How a Firearm Suppressor Works

Last year, 2.6 million firearm suppressors were registered to Americans after they shelled out two hundred dollars a pop for the registration fee. Designed to mitigate noise without compromising the effectiveness of the weapon, the firearm suppressor provides a lot of value for hunter or sharpshooter alike. Interesting historical fact. The gun suppressor, or silencer, has been around since the early 1900s. Typically, Hiram Percy Maxim is given credit for inventing and selling the first commercial firearm silencer, and after all, in 1909 he got a patent for it. Historically, we’ve seen plenty of suppressors in gangster movies or detective novels, but let’s take a closer look at firearm suppressors and how they work in the everyday.

The Science Behind Suppressors

Firearm suppressors operate on a simple yet ingenious principle. When a bullet is fired, the explosive release of gases propels it down the barrel at high speed. This is very intense, immediately delivering thousands of pounds per square inch of gas pressure. An AR-15 when fired, can release over 8,000 PSI. After a gun is fired, the loud bang that follows is primarily caused by the rapid expansion of gases upon exiting the muzzle. Suppressors work by containing and slowing down these gases, reducing the intensity of the sound produced.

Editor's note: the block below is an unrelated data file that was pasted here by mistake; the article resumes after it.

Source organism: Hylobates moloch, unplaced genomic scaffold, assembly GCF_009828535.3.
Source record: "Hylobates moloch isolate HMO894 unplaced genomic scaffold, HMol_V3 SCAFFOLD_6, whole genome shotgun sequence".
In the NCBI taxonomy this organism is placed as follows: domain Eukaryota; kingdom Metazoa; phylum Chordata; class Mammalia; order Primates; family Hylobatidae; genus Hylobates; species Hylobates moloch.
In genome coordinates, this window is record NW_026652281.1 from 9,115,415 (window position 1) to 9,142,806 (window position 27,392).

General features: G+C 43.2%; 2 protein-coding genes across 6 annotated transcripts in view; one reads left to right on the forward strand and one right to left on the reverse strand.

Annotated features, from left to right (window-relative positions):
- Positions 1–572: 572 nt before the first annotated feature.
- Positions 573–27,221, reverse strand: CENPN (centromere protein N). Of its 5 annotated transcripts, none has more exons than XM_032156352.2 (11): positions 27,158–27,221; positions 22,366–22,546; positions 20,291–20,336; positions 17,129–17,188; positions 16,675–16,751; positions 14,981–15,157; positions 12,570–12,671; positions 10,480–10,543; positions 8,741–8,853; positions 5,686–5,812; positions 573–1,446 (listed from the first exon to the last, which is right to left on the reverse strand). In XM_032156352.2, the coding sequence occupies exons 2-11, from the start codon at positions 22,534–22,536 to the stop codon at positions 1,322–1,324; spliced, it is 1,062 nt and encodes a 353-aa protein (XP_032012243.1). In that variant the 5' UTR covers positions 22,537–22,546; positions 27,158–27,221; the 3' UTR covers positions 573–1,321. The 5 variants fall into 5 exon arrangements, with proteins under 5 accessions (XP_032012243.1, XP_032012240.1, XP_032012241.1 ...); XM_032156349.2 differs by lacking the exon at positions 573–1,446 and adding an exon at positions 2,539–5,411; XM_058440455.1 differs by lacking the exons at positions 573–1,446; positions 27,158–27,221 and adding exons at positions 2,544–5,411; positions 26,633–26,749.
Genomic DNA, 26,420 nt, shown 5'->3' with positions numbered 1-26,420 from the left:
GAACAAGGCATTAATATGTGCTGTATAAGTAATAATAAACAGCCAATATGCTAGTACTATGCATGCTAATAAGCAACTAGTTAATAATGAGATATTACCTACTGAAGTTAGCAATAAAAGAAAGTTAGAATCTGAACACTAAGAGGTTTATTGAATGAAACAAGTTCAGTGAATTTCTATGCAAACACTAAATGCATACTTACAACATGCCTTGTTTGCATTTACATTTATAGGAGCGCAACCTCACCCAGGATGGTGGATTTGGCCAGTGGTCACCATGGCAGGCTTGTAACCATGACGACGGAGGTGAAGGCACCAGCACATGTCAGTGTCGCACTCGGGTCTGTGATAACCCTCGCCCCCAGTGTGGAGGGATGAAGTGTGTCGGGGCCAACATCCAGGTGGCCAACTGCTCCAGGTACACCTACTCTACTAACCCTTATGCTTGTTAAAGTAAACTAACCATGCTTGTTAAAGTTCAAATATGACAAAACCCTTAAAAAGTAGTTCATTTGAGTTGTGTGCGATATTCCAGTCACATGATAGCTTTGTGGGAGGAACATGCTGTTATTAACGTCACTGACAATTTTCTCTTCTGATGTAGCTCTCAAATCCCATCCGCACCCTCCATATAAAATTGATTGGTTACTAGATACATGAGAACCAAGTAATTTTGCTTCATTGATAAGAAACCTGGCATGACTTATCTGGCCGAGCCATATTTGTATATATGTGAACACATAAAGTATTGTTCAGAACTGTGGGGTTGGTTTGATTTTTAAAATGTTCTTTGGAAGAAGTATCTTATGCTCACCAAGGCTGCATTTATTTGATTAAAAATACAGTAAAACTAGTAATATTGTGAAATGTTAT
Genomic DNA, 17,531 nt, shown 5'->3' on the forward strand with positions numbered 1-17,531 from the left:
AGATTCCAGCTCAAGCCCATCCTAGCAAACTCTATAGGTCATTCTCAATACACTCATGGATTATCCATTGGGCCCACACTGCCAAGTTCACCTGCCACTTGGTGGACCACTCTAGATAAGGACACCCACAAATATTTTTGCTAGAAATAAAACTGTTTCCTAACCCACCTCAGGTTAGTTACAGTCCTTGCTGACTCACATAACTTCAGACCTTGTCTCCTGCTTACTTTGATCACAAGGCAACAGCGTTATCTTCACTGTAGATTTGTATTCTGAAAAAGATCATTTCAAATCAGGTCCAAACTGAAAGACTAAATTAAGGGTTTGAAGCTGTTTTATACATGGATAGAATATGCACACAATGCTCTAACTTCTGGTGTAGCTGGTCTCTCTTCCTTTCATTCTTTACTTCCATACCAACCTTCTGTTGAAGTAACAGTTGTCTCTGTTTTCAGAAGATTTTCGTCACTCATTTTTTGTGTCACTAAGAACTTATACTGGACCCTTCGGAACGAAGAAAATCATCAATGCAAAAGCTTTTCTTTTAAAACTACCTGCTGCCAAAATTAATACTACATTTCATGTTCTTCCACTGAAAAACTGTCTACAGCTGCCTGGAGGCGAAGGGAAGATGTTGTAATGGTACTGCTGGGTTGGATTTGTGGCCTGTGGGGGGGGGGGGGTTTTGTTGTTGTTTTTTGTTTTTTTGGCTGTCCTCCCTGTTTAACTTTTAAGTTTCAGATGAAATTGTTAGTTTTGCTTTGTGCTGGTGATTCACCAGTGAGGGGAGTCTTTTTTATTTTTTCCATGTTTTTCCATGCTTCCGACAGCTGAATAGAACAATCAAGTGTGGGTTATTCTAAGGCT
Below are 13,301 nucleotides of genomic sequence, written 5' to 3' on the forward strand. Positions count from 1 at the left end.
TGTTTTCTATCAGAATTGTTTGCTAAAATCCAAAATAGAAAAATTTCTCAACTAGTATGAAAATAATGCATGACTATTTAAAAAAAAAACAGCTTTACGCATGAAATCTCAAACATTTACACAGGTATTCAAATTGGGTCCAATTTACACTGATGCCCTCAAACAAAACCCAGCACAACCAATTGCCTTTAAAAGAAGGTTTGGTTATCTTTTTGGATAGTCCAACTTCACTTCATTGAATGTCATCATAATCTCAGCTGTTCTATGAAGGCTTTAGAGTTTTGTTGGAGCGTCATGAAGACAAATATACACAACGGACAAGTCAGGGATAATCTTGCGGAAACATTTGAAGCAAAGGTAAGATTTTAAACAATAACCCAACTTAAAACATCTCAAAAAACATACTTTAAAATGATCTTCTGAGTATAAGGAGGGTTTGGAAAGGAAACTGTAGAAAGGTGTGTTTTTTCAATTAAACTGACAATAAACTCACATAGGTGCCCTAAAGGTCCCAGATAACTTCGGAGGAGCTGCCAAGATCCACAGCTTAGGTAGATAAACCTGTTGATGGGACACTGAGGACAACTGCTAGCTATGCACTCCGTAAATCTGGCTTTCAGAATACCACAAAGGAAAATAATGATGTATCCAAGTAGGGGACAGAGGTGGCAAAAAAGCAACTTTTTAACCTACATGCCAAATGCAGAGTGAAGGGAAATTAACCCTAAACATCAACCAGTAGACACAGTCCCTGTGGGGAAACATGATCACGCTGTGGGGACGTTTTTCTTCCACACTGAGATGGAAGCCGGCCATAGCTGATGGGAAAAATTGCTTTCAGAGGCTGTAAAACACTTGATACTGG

Decibel Reduction

One of the key metrics used to measure sound intensity is decibels (dB). A single gunshot can produce noise levels ranging from 140 to 160 decibels, depending on the caliber and type of firearm. A well-designed suppressor can decrease this noise, bringing it down to levels between 110 and 120 decibels. While still loud, this reduction can make a substantial difference, especially in environments where noise pollution is a concern. It’s important to know which environment where you’re most likely to use your silencer, whether hunting or shooting.

Internal Mechanics

Inside a firearm suppressor, you’ll find a series of baffles or expansion chambers. These components serve to slow down and cool the hot gases generated by the firing of a round. As the gases travel through the suppressor, they lose pressure and temperature, resulting in a quieter discharge when the bullet exits the muzzle. The number and design of these baffles play a crucial role in determining the effectiveness of the suppressor. 

Caliber Considerations

Suppressors are not one-size-fits-all devices. Different calibers and types of ammunition require specific suppressor designs to achieve optimal results. The right suppressor for a high-powered rifle may not be suitable for a smaller-caliber handgun. Manufacturers produce suppressors tailored to the unique characteristics of various firearms, ensuring that users can enjoy the benefits of noise reduction without sacrificing performance.

Firearm suppressors represent a technological solution to the issue of gun noise. The decibel levels of gunshots underscore the necessity for such devices in certain situations. By exploring the science behind suppressors and understanding their internal mechanics, we gain a comprehensive perspective on how these devices work and their impact on firearm use. If you have any questions about suppressors or need any kind of help or services from us, please get in touch today